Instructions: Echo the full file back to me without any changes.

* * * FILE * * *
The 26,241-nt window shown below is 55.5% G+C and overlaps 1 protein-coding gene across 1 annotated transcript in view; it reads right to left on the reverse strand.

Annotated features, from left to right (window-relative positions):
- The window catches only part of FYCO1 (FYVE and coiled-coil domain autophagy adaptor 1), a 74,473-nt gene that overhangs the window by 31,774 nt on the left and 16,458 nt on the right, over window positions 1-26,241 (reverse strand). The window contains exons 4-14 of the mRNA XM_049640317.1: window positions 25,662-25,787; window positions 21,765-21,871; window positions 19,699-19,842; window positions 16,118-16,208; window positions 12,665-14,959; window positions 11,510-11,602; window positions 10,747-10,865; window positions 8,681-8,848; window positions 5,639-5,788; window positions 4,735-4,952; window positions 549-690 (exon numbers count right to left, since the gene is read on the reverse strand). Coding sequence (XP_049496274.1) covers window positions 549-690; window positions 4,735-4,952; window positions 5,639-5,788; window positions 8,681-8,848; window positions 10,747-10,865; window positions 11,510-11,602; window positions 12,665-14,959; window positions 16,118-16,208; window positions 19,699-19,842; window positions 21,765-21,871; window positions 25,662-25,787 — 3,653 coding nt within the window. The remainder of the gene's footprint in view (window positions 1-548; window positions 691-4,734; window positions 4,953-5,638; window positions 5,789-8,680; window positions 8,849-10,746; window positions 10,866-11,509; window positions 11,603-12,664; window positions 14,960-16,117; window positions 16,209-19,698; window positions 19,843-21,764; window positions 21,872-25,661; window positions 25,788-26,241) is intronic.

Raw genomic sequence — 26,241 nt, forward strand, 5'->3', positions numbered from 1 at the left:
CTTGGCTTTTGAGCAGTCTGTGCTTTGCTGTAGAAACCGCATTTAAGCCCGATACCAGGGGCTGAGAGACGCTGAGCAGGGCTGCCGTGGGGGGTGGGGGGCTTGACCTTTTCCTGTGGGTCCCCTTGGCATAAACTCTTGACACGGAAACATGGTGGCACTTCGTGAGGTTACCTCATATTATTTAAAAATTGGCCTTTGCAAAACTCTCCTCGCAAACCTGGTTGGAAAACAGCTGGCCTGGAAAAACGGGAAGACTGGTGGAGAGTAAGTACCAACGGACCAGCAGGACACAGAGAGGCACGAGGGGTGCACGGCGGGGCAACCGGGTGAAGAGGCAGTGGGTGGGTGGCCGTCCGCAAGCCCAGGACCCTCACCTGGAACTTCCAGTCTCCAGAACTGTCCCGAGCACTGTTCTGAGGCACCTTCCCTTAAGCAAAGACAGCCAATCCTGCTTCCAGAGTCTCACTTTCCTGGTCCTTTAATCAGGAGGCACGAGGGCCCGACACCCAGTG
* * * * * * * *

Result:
The 26,241-nt window shown below is 55.5% G+C and overlaps 1 protein-coding gene across 1 annotated transcript in view; it reads right to left on the reverse strand.

Annotated features, from left to right (window-relative positions):
- The window catches only part of FYCO1 (FYVE and coiled-coil domain autophagy adaptor 1), a 74,473-nt gene that overhangs the window by 31,774 nt on the left and 16,458 nt on the right, over window positions 1-26,241 (reverse strand). The window contains exons 4-14 of the mRNA XM_049640317.1: window positions 25,662-25,787; window positions 21,765-21,871; window positions 19,699-19,842; window positions 16,118-16,208; window positions 12,665-14,959; window positions 11,510-11,602; window positions 10,747-10,865; window positions 8,681-8,848; window positions 5,639-5,788; window positions 4,735-4,952; window positions 549-690 (exon numbers count right to left, since the gene is read on the reverse strand). Coding sequence (XP_049496274.1) covers window positions 549-690; window positions 4,735-4,952; window positions 5,639-5,788; window positions 8,681-8,848; window positions 10,747-10,865; window positions 11,510-11,602; window positions 12,665-14,959; window positions 16,118-16,208; window positions 19,699-19,842; window positions 21,765-21,871; window positions 25,662-25,787 — 3,653 coding nt within the window. The remainder of the gene's footprint in view (window positions 1-548; window positions 691-4,734; window positions 4,953-5,638; window positions 5,789-8,680; window positions 8,849-10,746; window positions 10,866-11,509; window positions 11,603-12,664; window positions 14,960-16,117; window positions 16,209-19,698; window positions 19,843-21,764; window positions 21,872-25,661; window positions 25,788-26,241) is intronic.

Raw genomic sequence — 26,241 nt, forward strand, 5'->3', positions numbered from 1 at the left:
CTTGGCTTTTGAGCAGTCTGTGCTTTGCTGTAGAAACCGCATTTAAGCCCGATACCAGGGGCTGAGAGACGCTGAGCAGGGCTGCCGTGGGGGGTGGGGGGCTTGACCTTTTCCTGTGGGTCCCCTTGGCATAAACTCTTGACACGGAAACATGGTGGCACTTCGTGAGGTTACCTCATATTATTTAAAAATTGGCCTTTGCAAAACTCTCCTCGCAAACCTGGTTGGAAAACAGCTGGCCTGGAAAAACGGGAAGACTGGTGGAGAGTAAGTACCAACGGACCAGCAGGACACAGAGAGGCACGAGGGGTGCACGGCGGGGCAACCGGGTGAAGAGGCAGTGGGTGGGTGGCCGTCCGCAAGCCCAGGACCCTCACCTGGAACTTCCAGTCTCCAGAACTGTCCCGAGCACTGTTCTGAGGCACCTTCCCTTAAGCAAAGACAGCCAATCCTGCTTCCAGAGTCTCACTTTCCTGGTCCTTTAATCAGGAGGCACGAGGGCCCGACACCCAGTG